Each one of these actions is independent of the others and must be carried out by different parts of the code: let us say different microservices (abbreviated MS later in this article), as represented in the figure below.
So the question is: How to notify every MS on the right part of the figure that a “payment\succeeded” event occurred in the Payment MS?_
How to notify that the “payment_succeeded” event occurred?
We are going to present two different architectures for this task (spoiler: one of them is what we call the Event Notification pattern — will you guess which one ?): orchestration and choreography.
The distinction between orchestration and choreography is well captured by this quote by Sam Newman (taken from the very good book Building Microservices):
“With orchestration, we rely on a central brain to guide and drive the process, much like the conductor in an orchestra.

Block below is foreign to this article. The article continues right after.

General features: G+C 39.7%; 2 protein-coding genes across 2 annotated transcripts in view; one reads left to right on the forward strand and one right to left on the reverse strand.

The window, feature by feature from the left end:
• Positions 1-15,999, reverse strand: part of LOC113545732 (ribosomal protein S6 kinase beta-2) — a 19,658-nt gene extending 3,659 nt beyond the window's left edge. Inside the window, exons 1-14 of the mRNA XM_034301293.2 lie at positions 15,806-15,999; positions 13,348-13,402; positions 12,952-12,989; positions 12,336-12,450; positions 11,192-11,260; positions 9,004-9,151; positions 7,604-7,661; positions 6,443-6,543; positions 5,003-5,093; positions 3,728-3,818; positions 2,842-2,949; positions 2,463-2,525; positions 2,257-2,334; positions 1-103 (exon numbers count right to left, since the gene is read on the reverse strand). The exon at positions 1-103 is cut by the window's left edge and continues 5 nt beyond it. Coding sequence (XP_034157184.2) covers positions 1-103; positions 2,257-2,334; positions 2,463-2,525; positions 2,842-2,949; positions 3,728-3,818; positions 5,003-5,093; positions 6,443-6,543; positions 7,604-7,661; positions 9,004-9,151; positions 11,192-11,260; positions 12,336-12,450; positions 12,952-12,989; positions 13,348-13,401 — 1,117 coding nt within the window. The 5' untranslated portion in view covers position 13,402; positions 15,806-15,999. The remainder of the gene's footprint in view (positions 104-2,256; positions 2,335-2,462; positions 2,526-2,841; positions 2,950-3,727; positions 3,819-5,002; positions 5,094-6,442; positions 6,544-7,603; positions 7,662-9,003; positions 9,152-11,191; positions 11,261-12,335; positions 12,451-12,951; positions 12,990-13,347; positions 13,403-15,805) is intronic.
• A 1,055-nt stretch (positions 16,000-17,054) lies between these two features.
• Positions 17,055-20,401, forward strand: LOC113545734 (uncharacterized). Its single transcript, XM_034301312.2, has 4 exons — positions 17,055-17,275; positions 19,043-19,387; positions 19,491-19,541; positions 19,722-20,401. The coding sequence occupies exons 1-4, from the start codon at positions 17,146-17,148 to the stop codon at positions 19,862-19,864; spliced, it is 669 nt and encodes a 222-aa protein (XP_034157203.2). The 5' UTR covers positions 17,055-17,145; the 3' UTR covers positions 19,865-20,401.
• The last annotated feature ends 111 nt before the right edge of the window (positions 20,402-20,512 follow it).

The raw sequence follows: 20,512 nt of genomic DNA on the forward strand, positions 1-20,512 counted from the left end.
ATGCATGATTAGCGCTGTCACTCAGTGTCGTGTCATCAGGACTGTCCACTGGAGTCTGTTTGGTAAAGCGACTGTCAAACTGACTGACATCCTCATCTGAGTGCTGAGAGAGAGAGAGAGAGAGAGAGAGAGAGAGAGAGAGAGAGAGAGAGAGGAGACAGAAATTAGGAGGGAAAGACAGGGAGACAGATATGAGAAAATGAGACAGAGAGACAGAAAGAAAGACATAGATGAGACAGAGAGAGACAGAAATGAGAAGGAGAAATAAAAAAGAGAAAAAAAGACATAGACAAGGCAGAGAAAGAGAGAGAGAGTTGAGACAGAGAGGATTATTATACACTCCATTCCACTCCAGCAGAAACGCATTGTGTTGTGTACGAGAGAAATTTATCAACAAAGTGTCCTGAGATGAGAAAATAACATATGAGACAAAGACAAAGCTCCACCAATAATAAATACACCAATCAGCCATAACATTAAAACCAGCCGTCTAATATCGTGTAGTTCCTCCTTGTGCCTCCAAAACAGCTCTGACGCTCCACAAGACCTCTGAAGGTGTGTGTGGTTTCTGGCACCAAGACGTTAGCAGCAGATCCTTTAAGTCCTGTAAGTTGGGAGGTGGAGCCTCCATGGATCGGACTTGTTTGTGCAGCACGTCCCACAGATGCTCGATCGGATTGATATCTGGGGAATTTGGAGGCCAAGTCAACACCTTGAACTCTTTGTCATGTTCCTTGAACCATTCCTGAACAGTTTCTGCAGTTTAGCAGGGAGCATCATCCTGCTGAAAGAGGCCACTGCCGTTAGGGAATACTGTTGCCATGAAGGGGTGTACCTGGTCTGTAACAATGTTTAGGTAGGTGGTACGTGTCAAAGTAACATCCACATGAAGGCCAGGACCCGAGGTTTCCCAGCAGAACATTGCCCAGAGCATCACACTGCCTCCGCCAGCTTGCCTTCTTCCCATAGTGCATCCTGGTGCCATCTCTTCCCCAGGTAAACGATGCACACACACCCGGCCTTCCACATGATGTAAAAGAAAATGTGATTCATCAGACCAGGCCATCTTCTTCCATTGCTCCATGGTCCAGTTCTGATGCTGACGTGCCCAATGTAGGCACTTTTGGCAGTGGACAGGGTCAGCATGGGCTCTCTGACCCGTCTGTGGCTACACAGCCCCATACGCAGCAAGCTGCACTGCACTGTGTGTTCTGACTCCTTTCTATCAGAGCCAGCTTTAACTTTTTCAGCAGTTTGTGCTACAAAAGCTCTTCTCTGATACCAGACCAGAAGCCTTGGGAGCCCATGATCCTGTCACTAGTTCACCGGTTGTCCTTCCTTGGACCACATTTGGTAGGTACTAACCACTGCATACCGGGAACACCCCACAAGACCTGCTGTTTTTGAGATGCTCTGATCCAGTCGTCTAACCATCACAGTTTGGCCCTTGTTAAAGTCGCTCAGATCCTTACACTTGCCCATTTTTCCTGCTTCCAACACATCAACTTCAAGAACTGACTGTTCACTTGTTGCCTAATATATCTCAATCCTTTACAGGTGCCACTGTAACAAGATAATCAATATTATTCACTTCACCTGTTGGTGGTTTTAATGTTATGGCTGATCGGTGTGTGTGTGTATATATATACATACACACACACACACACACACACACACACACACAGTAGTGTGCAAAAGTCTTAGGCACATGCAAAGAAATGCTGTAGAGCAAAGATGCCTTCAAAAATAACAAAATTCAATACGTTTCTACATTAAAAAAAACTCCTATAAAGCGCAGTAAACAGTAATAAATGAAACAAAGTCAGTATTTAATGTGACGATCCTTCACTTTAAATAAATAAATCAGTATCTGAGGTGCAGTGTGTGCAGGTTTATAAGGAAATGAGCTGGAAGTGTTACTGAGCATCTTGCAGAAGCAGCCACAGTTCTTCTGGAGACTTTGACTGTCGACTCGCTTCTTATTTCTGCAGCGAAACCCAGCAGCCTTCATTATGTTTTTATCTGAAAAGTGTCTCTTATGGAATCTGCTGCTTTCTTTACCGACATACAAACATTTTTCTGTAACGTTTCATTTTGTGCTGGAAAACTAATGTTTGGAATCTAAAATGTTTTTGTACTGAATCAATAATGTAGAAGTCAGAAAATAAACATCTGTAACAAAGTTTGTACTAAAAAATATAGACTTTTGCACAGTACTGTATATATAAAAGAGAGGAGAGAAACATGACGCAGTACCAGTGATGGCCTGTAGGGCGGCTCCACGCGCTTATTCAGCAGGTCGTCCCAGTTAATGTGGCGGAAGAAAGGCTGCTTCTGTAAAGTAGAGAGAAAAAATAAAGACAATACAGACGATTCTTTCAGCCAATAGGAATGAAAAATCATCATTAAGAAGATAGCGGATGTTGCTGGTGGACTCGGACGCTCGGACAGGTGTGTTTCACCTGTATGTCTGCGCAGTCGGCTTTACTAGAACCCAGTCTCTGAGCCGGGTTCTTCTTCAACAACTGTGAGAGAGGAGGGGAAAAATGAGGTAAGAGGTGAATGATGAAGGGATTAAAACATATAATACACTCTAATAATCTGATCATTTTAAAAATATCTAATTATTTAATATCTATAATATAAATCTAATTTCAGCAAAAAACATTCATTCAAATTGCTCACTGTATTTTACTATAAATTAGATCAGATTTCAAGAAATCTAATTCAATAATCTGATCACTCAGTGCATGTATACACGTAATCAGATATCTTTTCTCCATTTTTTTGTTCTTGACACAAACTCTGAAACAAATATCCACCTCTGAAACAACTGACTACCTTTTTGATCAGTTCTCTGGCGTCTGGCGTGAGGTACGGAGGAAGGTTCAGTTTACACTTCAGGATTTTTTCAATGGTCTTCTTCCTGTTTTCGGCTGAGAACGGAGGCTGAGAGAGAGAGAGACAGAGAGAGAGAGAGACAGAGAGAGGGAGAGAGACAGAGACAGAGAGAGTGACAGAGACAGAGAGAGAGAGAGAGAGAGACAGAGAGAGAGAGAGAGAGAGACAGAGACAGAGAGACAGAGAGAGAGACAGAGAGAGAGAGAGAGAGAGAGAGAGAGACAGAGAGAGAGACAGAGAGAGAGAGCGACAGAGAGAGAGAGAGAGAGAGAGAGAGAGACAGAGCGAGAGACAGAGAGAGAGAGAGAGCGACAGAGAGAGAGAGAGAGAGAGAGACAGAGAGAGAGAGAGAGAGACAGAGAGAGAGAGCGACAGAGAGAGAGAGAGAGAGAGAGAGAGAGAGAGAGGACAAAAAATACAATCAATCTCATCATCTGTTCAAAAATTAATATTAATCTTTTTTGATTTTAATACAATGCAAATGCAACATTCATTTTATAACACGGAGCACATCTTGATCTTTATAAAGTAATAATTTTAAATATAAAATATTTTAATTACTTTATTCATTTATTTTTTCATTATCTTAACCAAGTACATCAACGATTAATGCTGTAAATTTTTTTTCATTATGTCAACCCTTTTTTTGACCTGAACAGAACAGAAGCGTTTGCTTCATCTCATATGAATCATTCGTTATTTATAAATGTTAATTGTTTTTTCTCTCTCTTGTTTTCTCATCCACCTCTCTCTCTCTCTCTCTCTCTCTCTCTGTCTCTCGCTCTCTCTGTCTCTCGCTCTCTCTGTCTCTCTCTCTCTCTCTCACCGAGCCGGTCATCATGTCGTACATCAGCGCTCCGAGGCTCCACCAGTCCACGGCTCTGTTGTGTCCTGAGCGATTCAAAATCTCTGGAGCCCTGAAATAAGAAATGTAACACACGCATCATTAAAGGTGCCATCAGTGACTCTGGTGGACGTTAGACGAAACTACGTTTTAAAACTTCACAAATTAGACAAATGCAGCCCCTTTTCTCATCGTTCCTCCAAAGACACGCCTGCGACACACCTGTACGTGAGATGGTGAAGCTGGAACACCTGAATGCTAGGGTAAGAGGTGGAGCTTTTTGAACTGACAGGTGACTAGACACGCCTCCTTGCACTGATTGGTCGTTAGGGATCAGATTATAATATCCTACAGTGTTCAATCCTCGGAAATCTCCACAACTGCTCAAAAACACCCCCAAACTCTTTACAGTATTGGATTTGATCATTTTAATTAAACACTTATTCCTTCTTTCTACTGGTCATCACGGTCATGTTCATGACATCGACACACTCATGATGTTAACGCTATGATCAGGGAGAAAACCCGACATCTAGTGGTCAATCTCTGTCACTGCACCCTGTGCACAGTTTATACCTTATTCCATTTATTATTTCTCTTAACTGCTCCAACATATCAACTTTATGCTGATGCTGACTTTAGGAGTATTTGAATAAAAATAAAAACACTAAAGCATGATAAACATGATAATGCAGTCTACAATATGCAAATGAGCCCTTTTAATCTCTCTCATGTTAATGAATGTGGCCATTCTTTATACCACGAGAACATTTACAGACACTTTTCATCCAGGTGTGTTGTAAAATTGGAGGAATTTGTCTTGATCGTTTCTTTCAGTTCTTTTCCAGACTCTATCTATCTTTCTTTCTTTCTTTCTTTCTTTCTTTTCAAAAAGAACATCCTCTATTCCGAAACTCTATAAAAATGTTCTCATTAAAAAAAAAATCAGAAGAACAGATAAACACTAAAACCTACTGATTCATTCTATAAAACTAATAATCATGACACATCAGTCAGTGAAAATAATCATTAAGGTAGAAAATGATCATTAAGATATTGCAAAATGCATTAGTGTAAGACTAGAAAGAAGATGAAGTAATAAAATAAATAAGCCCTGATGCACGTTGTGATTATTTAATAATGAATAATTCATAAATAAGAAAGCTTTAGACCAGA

With choreography, we inform each part of the system of its job, and let it work out the details, like dancers all finding their way and reacting to others around them in a ballet”
In our example, the central brain would be the part of the code that senses the initial event, i.e. the Payment MS. He would then command hierarchically the other MS’s to carry out the required actions, by sending requests to endpoints specifically designed for this purpose. Therefore, this kind of architecture is called request-driven.
Orchestration pattern (request-driven architecture)
1: The front app sends a request to the Payment MS, informing it that I, customer, clicked the “Buy” button (with the “Save my credit card” checkbox also toggled);
2: The Payment MS handles the request and the payment succeeds;